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Announcing climate policy: Can a green paradox arise without scarcity?

  • Smulders, Sjak
  • Tsur, Yacov
  • Zemel, Amos

Unintended consequences of a pre-announced climate policy are studied within a framework that allows for competition between polluting and clean energy sources. We show that early announcement of a carbon tax gives rise to a “green-paradox,” in that it increases emissions in the interim period (between announcement and actual implementation), irrespective of the scarcity of fossil fuels. The paradoxical outcome is driven by consumption-saving tradeoffs facing households who seek to smooth consumption over time and holds both when the announced implementation date is taken as a credible threat and when households are skeptical about the (political) will or capability of the government to implement the policy as announced.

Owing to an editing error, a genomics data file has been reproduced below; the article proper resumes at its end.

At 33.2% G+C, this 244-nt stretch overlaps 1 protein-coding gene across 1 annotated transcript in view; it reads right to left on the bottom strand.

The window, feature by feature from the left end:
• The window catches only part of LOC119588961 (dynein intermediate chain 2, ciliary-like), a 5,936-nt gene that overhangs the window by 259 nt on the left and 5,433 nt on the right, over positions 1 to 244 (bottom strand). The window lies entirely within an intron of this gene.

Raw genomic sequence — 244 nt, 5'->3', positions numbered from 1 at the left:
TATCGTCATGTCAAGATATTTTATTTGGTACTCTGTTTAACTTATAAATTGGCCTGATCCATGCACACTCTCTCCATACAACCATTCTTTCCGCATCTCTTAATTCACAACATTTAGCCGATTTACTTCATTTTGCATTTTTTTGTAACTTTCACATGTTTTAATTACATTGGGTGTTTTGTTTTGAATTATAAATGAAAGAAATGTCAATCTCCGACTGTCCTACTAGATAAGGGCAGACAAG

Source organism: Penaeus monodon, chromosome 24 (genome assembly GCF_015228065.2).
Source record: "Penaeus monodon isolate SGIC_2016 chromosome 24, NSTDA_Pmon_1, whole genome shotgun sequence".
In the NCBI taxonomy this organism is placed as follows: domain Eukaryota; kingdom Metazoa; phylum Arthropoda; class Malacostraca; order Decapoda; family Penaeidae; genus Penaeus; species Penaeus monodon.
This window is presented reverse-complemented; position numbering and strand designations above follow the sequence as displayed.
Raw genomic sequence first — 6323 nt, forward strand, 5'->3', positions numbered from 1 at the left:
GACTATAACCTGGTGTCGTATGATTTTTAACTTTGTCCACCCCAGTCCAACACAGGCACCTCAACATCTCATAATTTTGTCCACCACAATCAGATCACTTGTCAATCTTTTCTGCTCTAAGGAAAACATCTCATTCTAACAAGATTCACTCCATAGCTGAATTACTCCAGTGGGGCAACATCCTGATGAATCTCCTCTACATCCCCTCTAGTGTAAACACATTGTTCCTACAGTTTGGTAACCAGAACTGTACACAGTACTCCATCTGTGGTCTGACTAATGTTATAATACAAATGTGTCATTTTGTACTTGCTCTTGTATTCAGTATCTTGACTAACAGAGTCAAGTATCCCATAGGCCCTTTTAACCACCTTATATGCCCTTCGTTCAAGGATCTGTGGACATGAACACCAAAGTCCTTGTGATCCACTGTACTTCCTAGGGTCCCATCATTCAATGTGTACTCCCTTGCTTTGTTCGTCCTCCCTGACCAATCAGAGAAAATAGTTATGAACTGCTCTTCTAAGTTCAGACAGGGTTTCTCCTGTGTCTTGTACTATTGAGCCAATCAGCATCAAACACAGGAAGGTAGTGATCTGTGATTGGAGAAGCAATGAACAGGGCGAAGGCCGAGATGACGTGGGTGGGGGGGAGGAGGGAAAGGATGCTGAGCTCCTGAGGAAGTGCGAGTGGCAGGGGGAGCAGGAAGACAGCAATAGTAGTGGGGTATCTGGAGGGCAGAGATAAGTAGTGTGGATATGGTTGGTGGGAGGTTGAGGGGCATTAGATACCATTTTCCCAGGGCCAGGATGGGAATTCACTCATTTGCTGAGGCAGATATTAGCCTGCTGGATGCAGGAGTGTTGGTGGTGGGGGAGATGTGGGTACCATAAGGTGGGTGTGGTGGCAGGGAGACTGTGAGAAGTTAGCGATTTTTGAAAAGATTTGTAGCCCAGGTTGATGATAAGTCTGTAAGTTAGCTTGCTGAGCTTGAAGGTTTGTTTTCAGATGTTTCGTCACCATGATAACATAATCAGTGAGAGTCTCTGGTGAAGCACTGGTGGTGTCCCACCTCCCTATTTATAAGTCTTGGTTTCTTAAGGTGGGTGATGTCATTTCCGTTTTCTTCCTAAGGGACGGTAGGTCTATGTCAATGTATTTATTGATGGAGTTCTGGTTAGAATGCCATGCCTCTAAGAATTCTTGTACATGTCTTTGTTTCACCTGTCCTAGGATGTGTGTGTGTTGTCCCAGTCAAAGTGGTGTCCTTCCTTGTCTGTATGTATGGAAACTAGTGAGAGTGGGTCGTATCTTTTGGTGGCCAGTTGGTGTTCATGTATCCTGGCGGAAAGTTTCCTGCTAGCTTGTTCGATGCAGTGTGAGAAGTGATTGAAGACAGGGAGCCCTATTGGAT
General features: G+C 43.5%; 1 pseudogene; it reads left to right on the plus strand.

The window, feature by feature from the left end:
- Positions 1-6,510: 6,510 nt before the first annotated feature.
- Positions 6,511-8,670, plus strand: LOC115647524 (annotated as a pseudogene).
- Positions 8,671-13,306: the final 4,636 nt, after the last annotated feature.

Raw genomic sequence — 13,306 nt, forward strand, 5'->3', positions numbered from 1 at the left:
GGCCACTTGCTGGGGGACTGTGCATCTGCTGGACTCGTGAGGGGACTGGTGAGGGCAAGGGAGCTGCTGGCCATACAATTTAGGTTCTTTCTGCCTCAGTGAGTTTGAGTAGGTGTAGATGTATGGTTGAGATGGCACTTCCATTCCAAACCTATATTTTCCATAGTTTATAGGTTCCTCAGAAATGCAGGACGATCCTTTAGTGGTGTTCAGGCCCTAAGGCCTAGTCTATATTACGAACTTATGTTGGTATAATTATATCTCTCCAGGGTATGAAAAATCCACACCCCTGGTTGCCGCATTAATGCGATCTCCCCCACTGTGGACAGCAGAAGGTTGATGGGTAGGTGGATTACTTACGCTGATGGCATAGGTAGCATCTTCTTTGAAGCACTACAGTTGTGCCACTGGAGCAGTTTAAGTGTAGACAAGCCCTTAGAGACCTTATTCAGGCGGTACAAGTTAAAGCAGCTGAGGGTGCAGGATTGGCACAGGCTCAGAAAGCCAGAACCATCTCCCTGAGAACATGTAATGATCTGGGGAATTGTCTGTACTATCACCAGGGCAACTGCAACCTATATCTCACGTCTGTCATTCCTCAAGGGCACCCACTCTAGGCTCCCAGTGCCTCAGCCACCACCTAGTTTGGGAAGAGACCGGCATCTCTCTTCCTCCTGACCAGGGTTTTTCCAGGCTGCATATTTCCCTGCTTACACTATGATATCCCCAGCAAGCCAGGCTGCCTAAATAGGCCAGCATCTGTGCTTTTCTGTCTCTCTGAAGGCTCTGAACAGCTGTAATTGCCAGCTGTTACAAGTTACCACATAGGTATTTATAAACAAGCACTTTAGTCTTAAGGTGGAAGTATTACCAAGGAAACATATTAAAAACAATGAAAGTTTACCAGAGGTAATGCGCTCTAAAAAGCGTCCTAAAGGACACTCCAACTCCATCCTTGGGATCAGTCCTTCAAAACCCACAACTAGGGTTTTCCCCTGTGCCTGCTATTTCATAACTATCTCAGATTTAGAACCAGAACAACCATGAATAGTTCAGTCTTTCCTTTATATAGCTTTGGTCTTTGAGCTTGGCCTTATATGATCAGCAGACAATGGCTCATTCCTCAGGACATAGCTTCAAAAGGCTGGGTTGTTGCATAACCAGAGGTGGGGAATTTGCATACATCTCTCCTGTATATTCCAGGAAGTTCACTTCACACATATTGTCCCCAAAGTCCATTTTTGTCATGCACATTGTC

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File URL: http://www.sciencedirect.com/science/article/pii/S009506961200071X
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Article provided by Elsevier in its journal Journal of Environmental Economics and Management.

Volume (Year): 64 (2012)
Issue (Month): 3 ()
Pages: 364-376

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Handle: RePEc:eee:jeeman:v:64:y:2012:i:3:p:364-376
Contact details of provider: Web page: http://www.elsevier.com/locate/inca/622870

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  1. Corrado Di Maria & Edwin van der Werf, 2006. "Carbon Leakage Revisited: Unilateral Climate Policy with Directed Technical Change," Working Papers 2006.94, Fondazione Eni Enrico Mattei.
  2. Frederick van der Ploeg & Cees Withagen, 2010. "Is there really a Green Paradox?," Tinbergen Institute Discussion Papers 10-020/3, Tinbergen Institute, revised 27 Aug 2012.
  3. Corrado Di Maria & Sjak Smulders & Edwin van der Werf, 2008. "Absolute Abundance and Relative Scarcity: Announced Policy, Resource Extraction, and Carbon Emissions," Working Papers 2008.92, Fondazione Eni Enrico Mattei.
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